Should Kids Learn Cursive Writing? And Teaching How To Write in Cursive

Less than half of US states currently require that kids be taught cursive writing in school. But most parents still want their children to learn the skill.
Less than half of US states currently require that kids be taught cursive writing in school. But most parents still want their children to learn the skill.
3/14/24 - By Maureen Wilkey

Here's a question we would have never thought to ask 25 years ago: Should kids learn cursive writing?

In a world that increasingly relies on technology, there's no question that kids can—and should—learn to type on a keyboard. But after some internal debate among the Mommy Poppins team, we wanted to know: Do parents still want their kids to learn how to write in cursive?

The answer to our highly scientific social media poll is an overwhelming yes! About 90% of parents responding said they do think kids should learn cursive writing. About 8% didn't care, and only 2% didn't think it was necessary anymore.

Here's what our readers said about why they think cursive writing should still be taught in schools, as well as some tips on teaching kids how to write in cursive. Stay on top of other hot parenting topics with our Mommy Poppins Parenting Guide, which includes everything from types of parenting styles to parenting tips from dads.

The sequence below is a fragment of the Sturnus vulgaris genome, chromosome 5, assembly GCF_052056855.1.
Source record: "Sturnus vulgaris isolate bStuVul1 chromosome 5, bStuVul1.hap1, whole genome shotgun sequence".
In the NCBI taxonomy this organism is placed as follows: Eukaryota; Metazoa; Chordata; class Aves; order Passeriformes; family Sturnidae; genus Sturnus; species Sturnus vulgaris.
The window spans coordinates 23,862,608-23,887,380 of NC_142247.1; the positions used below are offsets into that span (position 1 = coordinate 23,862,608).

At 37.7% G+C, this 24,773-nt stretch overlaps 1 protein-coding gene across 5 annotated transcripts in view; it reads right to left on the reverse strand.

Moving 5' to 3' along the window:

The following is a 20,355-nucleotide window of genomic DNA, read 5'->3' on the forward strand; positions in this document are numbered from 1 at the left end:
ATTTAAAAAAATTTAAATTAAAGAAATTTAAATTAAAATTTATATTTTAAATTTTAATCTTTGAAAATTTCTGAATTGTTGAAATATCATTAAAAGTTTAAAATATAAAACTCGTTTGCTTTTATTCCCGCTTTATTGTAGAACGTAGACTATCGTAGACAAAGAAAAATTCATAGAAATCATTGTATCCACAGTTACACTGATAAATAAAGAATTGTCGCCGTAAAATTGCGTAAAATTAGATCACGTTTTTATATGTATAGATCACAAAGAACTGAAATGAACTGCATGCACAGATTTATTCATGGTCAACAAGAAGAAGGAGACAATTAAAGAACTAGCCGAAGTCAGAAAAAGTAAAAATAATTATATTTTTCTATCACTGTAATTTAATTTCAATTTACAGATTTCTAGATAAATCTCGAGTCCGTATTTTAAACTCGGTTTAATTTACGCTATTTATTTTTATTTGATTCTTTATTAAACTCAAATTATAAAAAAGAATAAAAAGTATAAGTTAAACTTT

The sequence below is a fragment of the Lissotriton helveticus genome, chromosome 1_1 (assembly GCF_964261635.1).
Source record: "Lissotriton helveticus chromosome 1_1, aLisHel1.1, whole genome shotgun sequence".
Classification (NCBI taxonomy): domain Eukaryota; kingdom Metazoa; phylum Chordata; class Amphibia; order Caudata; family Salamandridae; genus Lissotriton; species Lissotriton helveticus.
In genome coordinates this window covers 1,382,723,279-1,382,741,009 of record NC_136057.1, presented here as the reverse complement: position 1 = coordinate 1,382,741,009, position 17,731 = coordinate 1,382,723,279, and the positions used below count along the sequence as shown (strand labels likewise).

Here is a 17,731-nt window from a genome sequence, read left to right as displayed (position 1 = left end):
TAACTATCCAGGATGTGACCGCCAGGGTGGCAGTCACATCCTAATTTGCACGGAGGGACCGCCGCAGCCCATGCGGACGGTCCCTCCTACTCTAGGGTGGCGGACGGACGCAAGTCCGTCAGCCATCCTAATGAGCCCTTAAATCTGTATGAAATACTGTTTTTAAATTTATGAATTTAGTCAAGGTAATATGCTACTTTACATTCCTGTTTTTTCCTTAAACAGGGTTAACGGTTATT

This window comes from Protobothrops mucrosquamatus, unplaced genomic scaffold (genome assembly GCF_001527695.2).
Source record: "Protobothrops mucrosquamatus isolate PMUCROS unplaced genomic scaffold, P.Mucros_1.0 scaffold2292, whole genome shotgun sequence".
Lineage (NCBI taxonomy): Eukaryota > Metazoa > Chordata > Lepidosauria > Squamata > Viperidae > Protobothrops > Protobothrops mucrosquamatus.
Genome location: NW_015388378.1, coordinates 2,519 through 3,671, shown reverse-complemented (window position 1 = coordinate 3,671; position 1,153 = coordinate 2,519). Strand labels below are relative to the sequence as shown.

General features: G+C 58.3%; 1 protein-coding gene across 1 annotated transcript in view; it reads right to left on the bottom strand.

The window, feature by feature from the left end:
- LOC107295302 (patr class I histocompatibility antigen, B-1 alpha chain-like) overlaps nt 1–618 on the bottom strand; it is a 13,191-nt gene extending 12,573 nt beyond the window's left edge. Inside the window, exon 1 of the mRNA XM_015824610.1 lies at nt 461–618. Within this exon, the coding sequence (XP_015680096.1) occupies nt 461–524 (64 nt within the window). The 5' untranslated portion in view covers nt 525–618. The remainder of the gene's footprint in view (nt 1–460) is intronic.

Current School Policies About Cursive Writing

According to, 23 states currently require that children be taught cursive writing in school. Two of those states, New Hampshire and California, added the requirement in 2023. We find this surprising, since the recent adoption of Common Core Standards by 46 states requires that keyboarding is taught in schools. With only so many hours in a day, why are more states also adding cursive writing as a requirement?

Parents Weigh In: Why Should Kids Learn Cursive Writing?

1. Kids will need to know how to write in cursive as grown-ups so they can write their signature, and maybe for other tasks as well.

In case you were wondering, a signature does NOT need to be written in cursive to be legally binding. And with electronic signatures becoming more prevalent, not every document will need an ink-to-paper signature in the future.

However, many adults say they'd feel silly printing their name on a legal document. Some parents commented that cursive looks more professional, while other think it's faster and more fluid for writing notes in a hurry.  On the less practical side, most parents agree that it's also prettier than printing.

2. It's important to be able to read cursive.